Her left leg, it was found, is about half an inch longer than her right, something that occurs in the general population fairly often. But that small problem plus the fusion of her feet bones may have been an unfortunate combination.
The joints of the back of the foot, Meehan says, “control a lot of your side-to-side motion, and they’re a big part of shock absorption when you walk. So if you take that joint out [by fusing it], then you take away the shock absorption capability, so you tend to get arthritis in other joints, which take up the load,” he says.
Recently, Hardin had surgery to remove a disc and fuse the third and fourth vertebrae in her back. That, a lift in her right shoe, new AFOs and a substantial weight loss have, she says, restored her mobility and relieved her pain. She believes if her leg length difference had been identified earlier, she might have been spared at least some of the pain she’s endured over the years.
Meehan says he tries to avoid triple arthrodesis procedures unless a severe deformity is already causing arthritis in the foot joints. “It definitely holds the deformity in place,” Meehan says of this fusion surgery. “It provides you excellent correction. There’s no doubt about that. And it’s relatively easy to do.” But most of the time, it’s less than ideal.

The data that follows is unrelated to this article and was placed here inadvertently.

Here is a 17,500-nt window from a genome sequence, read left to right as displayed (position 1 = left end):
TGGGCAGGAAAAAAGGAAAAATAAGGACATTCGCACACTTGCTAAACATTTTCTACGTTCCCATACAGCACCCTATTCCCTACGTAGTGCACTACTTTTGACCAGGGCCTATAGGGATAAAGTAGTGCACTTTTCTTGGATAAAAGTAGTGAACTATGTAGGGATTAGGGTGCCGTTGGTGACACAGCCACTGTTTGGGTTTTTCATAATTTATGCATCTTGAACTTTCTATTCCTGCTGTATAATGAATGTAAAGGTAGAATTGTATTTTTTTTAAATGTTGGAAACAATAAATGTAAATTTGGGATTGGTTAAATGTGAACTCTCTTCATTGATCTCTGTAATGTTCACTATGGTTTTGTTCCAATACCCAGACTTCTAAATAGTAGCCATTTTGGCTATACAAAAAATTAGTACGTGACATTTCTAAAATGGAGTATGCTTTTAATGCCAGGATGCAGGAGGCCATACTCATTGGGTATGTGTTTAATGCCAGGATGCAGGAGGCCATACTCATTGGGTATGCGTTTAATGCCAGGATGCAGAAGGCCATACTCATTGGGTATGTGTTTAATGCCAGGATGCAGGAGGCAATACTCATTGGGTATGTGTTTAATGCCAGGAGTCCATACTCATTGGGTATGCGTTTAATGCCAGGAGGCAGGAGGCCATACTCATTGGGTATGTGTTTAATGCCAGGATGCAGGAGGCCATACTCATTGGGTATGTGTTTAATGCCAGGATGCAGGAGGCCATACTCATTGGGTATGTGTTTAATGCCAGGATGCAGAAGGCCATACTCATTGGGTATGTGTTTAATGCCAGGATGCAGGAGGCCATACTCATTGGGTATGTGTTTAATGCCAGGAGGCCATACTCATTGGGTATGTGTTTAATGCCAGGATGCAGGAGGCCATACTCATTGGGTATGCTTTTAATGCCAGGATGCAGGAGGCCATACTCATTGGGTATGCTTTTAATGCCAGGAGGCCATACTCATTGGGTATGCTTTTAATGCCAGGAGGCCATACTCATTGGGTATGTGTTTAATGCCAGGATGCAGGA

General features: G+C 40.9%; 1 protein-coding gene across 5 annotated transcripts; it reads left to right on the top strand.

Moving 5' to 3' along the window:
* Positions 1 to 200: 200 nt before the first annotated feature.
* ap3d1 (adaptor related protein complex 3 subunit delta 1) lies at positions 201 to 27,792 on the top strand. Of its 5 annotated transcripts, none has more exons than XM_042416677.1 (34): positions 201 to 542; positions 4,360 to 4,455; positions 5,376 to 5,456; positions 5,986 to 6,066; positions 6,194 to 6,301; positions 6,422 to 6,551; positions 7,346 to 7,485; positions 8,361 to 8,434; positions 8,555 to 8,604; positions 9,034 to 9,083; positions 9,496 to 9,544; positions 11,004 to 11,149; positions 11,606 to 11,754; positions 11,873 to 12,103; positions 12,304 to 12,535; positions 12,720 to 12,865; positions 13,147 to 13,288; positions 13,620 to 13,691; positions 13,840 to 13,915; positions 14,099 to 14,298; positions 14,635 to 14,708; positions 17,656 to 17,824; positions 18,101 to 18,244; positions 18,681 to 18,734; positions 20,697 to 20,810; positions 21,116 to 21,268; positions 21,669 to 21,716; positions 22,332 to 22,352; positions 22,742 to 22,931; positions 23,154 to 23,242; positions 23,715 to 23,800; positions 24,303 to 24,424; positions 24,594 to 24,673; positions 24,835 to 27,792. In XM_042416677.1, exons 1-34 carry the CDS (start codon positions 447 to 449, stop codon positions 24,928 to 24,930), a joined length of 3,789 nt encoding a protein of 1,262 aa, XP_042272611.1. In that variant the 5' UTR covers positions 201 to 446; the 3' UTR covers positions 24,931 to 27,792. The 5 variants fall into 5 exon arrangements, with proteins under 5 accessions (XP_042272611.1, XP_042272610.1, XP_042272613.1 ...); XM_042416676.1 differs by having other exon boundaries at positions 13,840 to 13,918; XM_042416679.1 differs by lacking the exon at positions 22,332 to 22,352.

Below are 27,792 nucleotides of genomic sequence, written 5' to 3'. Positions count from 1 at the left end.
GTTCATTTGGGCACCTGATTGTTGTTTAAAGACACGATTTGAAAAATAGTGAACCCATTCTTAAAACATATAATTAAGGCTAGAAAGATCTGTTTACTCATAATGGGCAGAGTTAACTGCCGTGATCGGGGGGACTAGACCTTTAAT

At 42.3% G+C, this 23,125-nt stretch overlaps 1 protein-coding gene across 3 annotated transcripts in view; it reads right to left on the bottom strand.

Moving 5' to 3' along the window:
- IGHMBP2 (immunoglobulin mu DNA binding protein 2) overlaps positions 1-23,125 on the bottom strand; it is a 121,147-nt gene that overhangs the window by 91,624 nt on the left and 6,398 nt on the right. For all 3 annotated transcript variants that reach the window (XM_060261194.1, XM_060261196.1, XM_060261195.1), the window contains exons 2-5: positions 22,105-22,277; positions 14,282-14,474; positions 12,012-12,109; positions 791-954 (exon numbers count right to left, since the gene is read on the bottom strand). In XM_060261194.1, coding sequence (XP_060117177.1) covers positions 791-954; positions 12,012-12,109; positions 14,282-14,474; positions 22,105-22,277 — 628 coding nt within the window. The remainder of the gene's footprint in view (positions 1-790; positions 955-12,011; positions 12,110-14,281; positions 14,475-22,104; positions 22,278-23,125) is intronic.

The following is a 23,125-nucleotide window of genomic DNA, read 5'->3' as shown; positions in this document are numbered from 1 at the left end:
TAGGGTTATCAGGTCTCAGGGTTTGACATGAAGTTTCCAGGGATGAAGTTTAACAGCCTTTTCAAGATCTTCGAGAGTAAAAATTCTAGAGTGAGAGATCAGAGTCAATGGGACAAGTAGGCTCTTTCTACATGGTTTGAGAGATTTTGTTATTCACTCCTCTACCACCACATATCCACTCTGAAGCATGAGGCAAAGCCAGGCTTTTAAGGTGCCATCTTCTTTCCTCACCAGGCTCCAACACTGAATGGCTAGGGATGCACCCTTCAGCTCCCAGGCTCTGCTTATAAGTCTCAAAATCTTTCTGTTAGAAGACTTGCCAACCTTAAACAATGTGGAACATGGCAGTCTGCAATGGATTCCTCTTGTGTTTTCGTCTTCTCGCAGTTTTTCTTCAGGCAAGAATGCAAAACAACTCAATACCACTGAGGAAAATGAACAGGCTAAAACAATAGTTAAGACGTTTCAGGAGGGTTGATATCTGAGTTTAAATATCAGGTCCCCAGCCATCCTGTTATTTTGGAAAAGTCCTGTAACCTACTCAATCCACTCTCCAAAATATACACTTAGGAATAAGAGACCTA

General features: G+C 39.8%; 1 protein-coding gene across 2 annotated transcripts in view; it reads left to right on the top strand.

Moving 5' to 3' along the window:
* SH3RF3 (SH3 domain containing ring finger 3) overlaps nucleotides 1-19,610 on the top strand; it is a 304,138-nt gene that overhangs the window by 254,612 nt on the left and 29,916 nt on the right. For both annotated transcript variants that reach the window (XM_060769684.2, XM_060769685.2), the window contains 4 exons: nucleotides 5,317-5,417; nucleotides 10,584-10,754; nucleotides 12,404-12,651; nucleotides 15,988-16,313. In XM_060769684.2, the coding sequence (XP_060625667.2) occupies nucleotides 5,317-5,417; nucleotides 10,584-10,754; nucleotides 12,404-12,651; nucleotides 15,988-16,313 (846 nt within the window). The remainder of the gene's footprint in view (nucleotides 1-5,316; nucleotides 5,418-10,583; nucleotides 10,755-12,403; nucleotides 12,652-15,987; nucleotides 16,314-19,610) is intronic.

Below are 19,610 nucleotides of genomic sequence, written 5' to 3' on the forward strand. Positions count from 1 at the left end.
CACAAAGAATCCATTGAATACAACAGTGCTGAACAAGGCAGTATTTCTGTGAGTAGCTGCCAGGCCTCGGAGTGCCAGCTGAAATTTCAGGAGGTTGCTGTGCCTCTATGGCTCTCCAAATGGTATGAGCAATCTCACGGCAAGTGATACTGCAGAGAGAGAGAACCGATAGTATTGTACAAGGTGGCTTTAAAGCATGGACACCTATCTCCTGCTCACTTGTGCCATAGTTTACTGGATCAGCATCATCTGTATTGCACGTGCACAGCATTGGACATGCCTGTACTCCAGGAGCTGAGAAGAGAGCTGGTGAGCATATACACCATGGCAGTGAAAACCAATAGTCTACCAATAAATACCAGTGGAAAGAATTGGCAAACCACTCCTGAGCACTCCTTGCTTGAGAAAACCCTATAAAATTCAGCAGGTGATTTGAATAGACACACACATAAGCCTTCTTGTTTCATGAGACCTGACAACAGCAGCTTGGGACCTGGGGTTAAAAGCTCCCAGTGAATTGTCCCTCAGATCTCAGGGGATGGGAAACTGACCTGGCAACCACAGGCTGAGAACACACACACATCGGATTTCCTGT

|The Achilles tendon and plantar fascia often tighten up and can be surgically released. Tendons can be transferred to new positions, such as from the inside to the outside or top of the foot.|
“The big move among the foot surgeons is to do osteotomies, which are cuts in the bone to put the bones in a better position, to reshape the bones, rather than doing fusions, which take motion away and don’t hold up over time,” Meehan says. (Toes, however, may need to be fused.)
“Sometimes the problem can be as simple as a tight heel cord — Achilles tendon — that needs to be released,” he says.
A band of connective tissue (fascia) that runs from the heel bone to the ball of the foot on the sole (plantar surface) often tightens up as well. A plantar fascia release loosens this connective tissue.
When deformity is involved, Meehan says, “you can do tendon transfers, using what good motor strength they have left and moving it to an area where there’s a deficiency.
“Typically, they have a very strong posterior [back] tendon on the inside of the foot, and typically that’s one of the strong deforming forces. So we try and release that from the inside and move it to the outside of their ankle, to work in an area where they were strength-deficient.” Tendons can also be transferred to the top of the foot to help with lifting it during walking.